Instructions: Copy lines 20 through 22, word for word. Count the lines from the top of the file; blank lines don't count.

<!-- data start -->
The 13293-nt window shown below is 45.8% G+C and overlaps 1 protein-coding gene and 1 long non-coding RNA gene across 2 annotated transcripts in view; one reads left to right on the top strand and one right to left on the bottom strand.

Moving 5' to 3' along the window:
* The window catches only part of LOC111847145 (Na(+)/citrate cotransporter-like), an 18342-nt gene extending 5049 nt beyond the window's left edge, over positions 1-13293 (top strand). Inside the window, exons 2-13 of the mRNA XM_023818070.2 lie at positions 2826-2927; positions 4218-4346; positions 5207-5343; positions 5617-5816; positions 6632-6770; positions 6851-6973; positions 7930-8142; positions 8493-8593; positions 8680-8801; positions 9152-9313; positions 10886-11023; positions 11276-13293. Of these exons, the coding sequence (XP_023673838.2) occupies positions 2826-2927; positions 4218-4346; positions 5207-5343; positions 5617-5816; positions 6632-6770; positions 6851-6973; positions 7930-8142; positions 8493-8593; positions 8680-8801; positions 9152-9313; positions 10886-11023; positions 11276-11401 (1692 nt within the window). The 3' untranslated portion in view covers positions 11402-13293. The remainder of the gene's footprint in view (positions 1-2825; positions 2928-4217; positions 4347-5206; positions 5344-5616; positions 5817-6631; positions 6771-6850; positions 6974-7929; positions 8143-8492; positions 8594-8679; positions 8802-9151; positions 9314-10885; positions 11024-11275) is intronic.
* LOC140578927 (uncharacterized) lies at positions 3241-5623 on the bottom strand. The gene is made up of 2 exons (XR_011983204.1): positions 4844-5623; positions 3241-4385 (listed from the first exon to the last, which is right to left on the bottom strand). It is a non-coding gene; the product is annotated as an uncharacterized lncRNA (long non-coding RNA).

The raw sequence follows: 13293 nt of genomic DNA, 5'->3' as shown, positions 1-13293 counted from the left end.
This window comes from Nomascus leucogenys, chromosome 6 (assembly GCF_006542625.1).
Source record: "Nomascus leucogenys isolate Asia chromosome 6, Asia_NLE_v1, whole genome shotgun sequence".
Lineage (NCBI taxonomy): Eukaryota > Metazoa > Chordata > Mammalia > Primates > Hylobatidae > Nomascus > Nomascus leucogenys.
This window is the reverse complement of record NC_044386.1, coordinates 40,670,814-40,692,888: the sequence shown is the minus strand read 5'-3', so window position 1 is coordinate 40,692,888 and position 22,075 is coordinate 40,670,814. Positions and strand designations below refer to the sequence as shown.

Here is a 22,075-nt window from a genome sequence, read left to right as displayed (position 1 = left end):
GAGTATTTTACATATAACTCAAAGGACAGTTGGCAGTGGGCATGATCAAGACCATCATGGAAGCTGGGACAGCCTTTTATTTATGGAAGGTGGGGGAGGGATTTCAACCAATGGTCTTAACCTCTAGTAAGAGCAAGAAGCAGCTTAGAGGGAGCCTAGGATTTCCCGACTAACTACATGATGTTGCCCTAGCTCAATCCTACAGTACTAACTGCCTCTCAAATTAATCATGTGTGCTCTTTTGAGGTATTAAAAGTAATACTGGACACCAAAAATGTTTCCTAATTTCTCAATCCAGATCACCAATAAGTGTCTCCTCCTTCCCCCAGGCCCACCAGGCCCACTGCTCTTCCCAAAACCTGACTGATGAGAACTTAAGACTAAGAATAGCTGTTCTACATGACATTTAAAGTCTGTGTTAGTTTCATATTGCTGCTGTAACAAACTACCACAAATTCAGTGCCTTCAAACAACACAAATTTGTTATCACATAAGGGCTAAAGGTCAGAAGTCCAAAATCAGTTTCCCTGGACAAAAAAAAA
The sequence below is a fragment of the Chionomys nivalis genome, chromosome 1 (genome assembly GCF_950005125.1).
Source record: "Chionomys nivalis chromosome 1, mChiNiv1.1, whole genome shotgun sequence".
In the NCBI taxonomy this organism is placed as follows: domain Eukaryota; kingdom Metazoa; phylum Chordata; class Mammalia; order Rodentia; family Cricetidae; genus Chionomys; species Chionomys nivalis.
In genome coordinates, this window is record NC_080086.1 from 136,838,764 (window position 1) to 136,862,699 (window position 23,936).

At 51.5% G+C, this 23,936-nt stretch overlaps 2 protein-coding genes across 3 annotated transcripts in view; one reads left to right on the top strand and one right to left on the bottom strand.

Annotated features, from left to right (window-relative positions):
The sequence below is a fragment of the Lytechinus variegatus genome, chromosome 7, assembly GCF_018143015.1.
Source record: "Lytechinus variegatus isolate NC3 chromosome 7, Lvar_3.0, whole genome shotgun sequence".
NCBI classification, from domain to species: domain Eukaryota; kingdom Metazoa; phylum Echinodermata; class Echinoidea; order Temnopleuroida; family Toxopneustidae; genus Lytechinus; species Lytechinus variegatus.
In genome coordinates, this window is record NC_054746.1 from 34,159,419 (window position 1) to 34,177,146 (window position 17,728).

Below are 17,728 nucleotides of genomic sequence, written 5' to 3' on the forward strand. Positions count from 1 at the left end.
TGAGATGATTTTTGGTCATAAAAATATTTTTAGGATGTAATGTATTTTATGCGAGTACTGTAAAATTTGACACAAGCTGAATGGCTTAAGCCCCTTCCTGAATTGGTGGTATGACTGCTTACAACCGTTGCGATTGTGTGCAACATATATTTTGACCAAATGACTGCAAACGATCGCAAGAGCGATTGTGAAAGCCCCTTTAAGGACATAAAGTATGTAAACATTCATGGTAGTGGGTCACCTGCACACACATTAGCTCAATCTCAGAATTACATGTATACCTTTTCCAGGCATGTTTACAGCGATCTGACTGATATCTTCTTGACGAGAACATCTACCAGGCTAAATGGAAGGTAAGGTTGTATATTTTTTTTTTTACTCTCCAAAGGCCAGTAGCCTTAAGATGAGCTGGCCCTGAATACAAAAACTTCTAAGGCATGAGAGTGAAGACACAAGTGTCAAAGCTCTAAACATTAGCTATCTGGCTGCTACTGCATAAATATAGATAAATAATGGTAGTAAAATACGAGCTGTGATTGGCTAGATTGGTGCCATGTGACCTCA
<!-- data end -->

NCBI classification, from domain to species: domain Eukaryota; kingdom Metazoa; phylum Echinodermata; class Echinoidea; order Temnopleuroida; family Toxopneustidae; genus Lytechinus; species Lytechinus variegatus.
In genome coordinates, this window is record NC_054746.1 from 34,159,419 (window position 1) to 34,177,146 (window position 17,728).

Below are 17,728 nucleotides of genomic sequence, written 5' to 3' on the forward strand. Positions count from 1 at the left end.